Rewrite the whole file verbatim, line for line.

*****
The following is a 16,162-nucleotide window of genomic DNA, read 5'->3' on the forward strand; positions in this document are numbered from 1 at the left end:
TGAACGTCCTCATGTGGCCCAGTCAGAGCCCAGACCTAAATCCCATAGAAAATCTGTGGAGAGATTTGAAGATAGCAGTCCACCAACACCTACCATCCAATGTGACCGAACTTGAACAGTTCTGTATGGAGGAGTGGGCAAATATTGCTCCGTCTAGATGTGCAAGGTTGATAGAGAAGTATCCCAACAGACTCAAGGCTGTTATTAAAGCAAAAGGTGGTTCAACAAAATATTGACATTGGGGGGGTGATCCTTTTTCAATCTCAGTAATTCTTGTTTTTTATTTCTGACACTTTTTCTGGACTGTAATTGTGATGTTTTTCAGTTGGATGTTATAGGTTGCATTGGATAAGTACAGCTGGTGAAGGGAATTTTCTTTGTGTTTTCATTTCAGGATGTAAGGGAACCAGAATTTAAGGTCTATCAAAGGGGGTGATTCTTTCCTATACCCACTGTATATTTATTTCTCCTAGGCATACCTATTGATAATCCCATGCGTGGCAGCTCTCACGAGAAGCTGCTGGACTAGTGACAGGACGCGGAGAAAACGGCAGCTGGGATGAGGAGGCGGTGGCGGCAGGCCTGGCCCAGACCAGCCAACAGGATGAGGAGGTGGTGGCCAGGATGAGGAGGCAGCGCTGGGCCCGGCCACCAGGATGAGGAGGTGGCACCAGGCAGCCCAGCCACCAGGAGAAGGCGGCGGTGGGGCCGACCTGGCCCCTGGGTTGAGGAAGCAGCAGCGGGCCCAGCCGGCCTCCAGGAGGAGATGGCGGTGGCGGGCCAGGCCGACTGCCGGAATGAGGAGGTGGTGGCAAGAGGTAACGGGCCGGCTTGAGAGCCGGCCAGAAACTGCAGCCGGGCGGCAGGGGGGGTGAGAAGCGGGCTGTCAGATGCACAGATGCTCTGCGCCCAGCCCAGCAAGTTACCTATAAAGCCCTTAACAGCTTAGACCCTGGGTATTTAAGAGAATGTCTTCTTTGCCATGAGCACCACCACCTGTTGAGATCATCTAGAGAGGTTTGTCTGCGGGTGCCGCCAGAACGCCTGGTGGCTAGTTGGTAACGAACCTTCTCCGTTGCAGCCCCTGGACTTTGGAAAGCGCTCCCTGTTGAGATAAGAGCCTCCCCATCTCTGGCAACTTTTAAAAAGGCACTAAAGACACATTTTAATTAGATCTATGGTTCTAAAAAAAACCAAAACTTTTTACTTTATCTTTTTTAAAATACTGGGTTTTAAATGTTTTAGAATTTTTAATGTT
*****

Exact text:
The following is a 16,162-nucleotide window of genomic DNA, read 5'->3' on the forward strand; positions in this document are numbered from 1 at the left end:
TGAACGTCCTCATGTGGCCCAGTCAGAGCCCAGACCTAAATCCCATAGAAAATCTGTGGAGAGATTTGAAGATAGCAGTCCACCAACACCTACCATCCAATGTGACCGAACTTGAACAGTTCTGTATGGAGGAGTGGGCAAATATTGCTCCGTCTAGATGTGCAAGGTTGATAGAGAAGTATCCCAACAGACTCAAGGCTGTTATTAAAGCAAAAGGTGGTTCAACAAAATATTGACATTGGGGGGGTGATCCTTTTTCAATCTCAGTAATTCTTGTTTTTTATTTCTGACACTTTTTCTGGACTGTAATTGTGATGTTTTTCAGTTGGATGTTATAGGTTGCATTGGATAAGTACAGCTGGTGAAGGGAATTTTCTTTGTGTTTTCATTTCAGGATGTAAGGGAACCAGAATTTAAGGTCTATCAAAGGGGGTGATTCTTTCCTATACCCACTGTATATTTATTTCTCCTAGGCATACCTATTGATAATCCCATGCGTGGCAGCTCTCACGAGAAGCTGCTGGACTAGTGACAGGACGCGGAGAAAACGGCAGCTGGGATGAGGAGGCGGTGGCGGCAGGCCTGGCCCAGACCAGCCAACAGGATGAGGAGGTGGTGGCCAGGATGAGGAGGCAGCGCTGGGCCCGGCCACCAGGATGAGGAGGTGGCACCAGGCAGCCCAGCCACCAGGAGAAGGCGGCGGTGGGGCCGACCTGGCCCCTGGGTTGAGGAAGCAGCAGCGGGCCCAGCCGGCCTCCAGGAGGAGATGGCGGTGGCGGGCCAGGCCGACTGCCGGAATGAGGAGGTGGTGGCAAGAGGTAACGGGCCGGCTTGAGAGCCGGCCAGAAACTGCAGCCGGGCGGCAGGGGGGGTGAGAAGCGGGCTGTCAGATGCACAGATGCTCTGCGCCCAGCCCAGCAAGTTACCTATAAAGCCCTTAACAGCTTAGACCCTGGGTATTTAAGAGAATGTCTTCTTTGCCATGAGCACCACCACCTGTTGAGATCATCTAGAGAGGTTTGTCTGCGGGTGCCGCCAGAACGCCTGGTGGCTAGTTGGTAACGAACCTTCTCCGTTGCAGCCCCTGGACTTTGGAAAGCGCTCCCTGTTGAGATAAGAGCCTCCCCATCTCTGGCAACTTTTAAAAAGGCACTAAAGACACATTTTAATTAGATCTATGGTTCTAAAAAAAACCAAAACTTTTTACTTTATCTTTTTTAAAATACTGGGTTTTAAATGTTTTAGAATTTTTAATGTT